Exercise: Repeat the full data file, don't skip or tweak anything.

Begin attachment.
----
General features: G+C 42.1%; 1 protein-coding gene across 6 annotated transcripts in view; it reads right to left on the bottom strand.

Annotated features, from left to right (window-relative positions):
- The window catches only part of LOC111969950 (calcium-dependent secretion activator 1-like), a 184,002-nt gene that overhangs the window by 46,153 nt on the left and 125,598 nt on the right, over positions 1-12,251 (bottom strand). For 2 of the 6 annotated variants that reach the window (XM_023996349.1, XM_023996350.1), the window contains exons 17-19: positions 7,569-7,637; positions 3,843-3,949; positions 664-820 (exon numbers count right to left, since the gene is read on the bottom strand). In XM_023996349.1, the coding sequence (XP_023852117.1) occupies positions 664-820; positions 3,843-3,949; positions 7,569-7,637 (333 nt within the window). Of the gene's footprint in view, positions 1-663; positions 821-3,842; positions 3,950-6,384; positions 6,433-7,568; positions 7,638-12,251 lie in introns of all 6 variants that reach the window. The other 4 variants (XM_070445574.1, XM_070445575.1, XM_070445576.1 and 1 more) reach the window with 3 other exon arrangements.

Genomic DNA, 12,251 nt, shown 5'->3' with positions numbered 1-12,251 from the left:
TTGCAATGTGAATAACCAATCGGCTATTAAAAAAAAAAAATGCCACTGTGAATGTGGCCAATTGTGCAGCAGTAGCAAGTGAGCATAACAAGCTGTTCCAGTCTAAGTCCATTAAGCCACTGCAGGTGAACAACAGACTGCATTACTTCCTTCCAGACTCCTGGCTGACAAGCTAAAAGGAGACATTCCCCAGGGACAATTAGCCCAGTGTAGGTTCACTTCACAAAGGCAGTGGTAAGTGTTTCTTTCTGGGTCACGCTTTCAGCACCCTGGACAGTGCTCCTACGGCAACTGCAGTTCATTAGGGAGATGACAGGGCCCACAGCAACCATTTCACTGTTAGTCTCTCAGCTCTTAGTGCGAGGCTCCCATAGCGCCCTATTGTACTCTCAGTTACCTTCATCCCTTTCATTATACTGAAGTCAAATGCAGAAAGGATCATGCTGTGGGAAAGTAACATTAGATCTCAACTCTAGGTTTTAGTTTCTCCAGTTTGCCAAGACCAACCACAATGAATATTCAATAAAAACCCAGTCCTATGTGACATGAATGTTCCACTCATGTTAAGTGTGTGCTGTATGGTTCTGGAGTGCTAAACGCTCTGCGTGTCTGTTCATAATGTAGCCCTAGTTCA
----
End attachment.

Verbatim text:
General features: G+C 42.1%; 1 protein-coding gene across 6 annotated transcripts in view; it reads right to left on the bottom strand.

Annotated features, from left to right (window-relative positions):
- The window catches only part of LOC111969950 (calcium-dependent secretion activator 1-like), a 184,002-nt gene that overhangs the window by 46,153 nt on the left and 125,598 nt on the right, over positions 1-12,251 (bottom strand). For 2 of the 6 annotated variants that reach the window (XM_023996349.1, XM_023996350.1), the window contains exons 17-19: positions 7,569-7,637; positions 3,843-3,949; positions 664-820 (exon numbers count right to left, since the gene is read on the bottom strand). In XM_023996349.1, the coding sequence (XP_023852117.1) occupies positions 664-820; positions 3,843-3,949; positions 7,569-7,637 (333 nt within the window). Of the gene's footprint in view, positions 1-663; positions 821-3,842; positions 3,950-6,384; positions 6,433-7,568; positions 7,638-12,251 lie in introns of all 6 variants that reach the window. The other 4 variants (XM_070445574.1, XM_070445575.1, XM_070445576.1 and 1 more) reach the window with 3 other exon arrangements.

Genomic DNA, 12,251 nt, shown 5'->3' with positions numbered 1-12,251 from the left:
TTGCAATGTGAATAACCAATCGGCTATTAAAAAAAAAAAATGCCACTGTGAATGTGGCCAATTGTGCAGCAGTAGCAAGTGAGCATAACAAGCTGTTCCAGTCTAAGTCCATTAAGCCACTGCAGGTGAACAACAGACTGCATTACTTCCTTCCAGACTCCTGGCTGACAAGCTAAAAGGAGACATTCCCCAGGGACAATTAGCCCAGTGTAGGTTCACTTCACAAAGGCAGTGGTAAGTGTTTCTTTCTGGGTCACGCTTTCAGCACCCTGGACAGTGCTCCTACGGCAACTGCAGTTCATTAGGGAGATGACAGGGCCCACAGCAACCATTTCACTGTTAGTCTCTCAGCTCTTAGTGCGAGGCTCCCATAGCGCCCTATTGTACTCTCAGTTACCTTCATCCCTTTCATTATACTGAAGTCAAATGCAGAAAGGATCATGCTGTGGGAAAGTAACATTAGATCTCAACTCTAGGTTTTAGTTTCTCCAGTTTGCCAAGACCAACCACAATGAATATTCAATAAAAACCCAGTCCTATGTGACATGAATGTTCCACTCATGTTAAGTGTGTGCTGTATGGTTCTGGAGTGCTAAACGCTCTGCGTGTCTGTTCATAATGTAGCCCTAGTTCA